Friday, August 30, 2019

A Little Poem


I glide

through that secret tunnel

lit with golden leaves.

The trees bend towards me,

radiating heat;

I flow like a river;

like a white flower,

I open.

Monday, August 26, 2019

On Being An "Older Woman"

The “old woman” I have in my head is gray-haired and slightly plump, wearing a neat dress and maybe even pearls. Her hair is permed. She speaks quietly and asks little for herself. Even in private, her demeanor is even-keeled, no longer at the mercy of emotion and desire.

I, on the other hand, swear and curse with impatience. Faded jeans are my go-to wardrobe. I’m obsessed with myself: my writing, my drawing, my inner conflict, my emotions--swinging from self-loathing to flights of transcendence. I am anything but settled. I can’t stop plowing forward into my wounds, fighting for more territory in which to live.

Maybe I have borderline personality disorder. Or is this what it means to be an artist?

Tuesday, August 20, 2019

Getting Real

Okay, I tell myself, clicking off the SAD light: Get real. I know I’m depleting my meager retirement funds, taking Social Security too early, taking my leisure while my husband is still exhausted with a demanding full-time job.

I cut short my usual morning ritual: face, jeans, tee shirt, peanut butter toast, the Washington Post on Kindle, and the New York Times KenKen, with multiple cups of coffee.

Get your butt moving. I flick on the laptop and wait for it to crank up. How do you spell the name of that online tutoring service? Is it Smart-thinking or Smarthinking? The latter, I recall. It makes no sense when you read it phonetically; the two words crash together, with a disturbing aberration at the middle.

It takes a while to sort through the website to locate an application form.  Cheese-and-rice!* They want a resume, cover letter, recommendations. All this for a 10-bucks-an hour tutoring job for which I am wildly overqualified.

I refuse to spend an hour making major edits to the resume and cover letter I have on hand. I make one or two tweaks and paste them into the form. Just a few hours a week, I think. I can do this in my sleep.

*(Okay, this is not really what I said.  I'm being polite.)

Monday, August 19, 2019

Competing Waves of Terror and Certainty

I’m at the crux of both an ending and a beginning, buffeted by waves of terror and certainty. I long for security and the social approval of returning to work; yet some fierce green seedling keeps pushing up against whatever concrete ceiling is tamping it down.

It’s easier to focus on nurturing the dreams of others than face the scary audacity of forging a creative practice. Only my spiritual sense of the world makes it possible to step forward into the unknown--my belief that all of nature bends toward me in sympathetic assistance, as long as I keep moving.

Thursday, August 15, 2019

Just Keep Moving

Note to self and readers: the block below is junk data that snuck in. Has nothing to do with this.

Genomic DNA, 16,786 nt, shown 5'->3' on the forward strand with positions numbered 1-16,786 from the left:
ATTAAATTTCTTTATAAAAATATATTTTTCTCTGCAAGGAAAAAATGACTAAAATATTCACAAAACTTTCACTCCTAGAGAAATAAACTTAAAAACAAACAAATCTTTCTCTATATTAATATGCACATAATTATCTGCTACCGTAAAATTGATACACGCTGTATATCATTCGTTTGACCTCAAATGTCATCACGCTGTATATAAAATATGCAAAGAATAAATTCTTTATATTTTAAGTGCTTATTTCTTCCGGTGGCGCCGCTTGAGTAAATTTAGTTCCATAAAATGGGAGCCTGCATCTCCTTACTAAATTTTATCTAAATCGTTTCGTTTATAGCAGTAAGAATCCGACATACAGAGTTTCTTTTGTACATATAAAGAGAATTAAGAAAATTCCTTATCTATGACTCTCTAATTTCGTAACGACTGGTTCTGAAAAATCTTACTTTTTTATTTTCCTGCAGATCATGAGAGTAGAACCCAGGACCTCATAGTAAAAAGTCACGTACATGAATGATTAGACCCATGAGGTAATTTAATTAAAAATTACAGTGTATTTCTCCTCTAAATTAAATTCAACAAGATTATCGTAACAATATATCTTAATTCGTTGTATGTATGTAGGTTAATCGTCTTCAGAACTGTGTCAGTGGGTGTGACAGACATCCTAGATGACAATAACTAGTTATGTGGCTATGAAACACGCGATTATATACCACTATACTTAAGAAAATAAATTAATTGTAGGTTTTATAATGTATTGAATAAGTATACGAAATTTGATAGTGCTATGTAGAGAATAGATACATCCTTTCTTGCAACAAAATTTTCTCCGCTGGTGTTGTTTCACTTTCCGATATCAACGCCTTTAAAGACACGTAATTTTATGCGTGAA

Fourteen years ago, I took myself off for a solo weekend retreat a few hours from home. It was the morning of my first full day. I was on my second bowl of granola, and my third cup of coffee, rocking, as I gazed out the front window of the cottage to a stand of birch and sugar maples. I was stretching out breakfast as long as I could, with no rules for the day, no expectations--and reveling in the time alone. I was desperate for a break from mothering my hyperactive 4-year-old son, from the terse and angry exchanges between myself and my husband.

I’d already read for several hours first thing in the morning, still in bed. So when I finally glanced up at the clock—close to noon—I felt a surge of energy. I got up, rinsed out the bowl and mug, and pulled on my down vest over a thick sweater. On the way out the door I grabbed a rain poncho and a ring of bells--to avoid finding myself face to face with a bear.

Outside, the air was cold. There were still patches of snow and the ground was muddy in spots, but the sky was sunny and blue. I walked down the gravel driveway to a paved country road. It was only about a quarter mile to where a snowmobile track would peel off to the right, the turn marked by a dead tree filled with sleeping opossums.

I’d gone in only a few miles when I came upon a small white wooden house with several ramshackle out-buildings, a cropped lawn. A rusty set of railroad tracks had been running in parallel with the snowmobile trail. I glanced further down the trail; would it be more of the same? I wanted the opposite of civilization. I felt my energy flag, my mood sink. I sighed deeply and turned back.

Soon I settled into a rhythm. The chatter in my head had finally eased. I kept my eyes on my feet, hyper-alert to what surrounded me—birds calling, leaves rustling, the fresh scent of cold air.

Suddenly, I left my body in a whoosh of energy. I expanded to encompass everything I could see. I saw my body below, just one participant in a perfect whole. The trees and bushes and grasses were not static but alive with a pure crackling energy; they bent toward me and flowed through me as I walked.

I received a message: all was well, all would remain well, as long as I kept moving.

Monday, August 12, 2019


I feel like a failure, like there’s something wrong with me for being unable to sustain my energy and excitement for teaching. Like someone who deserves to be kicked out.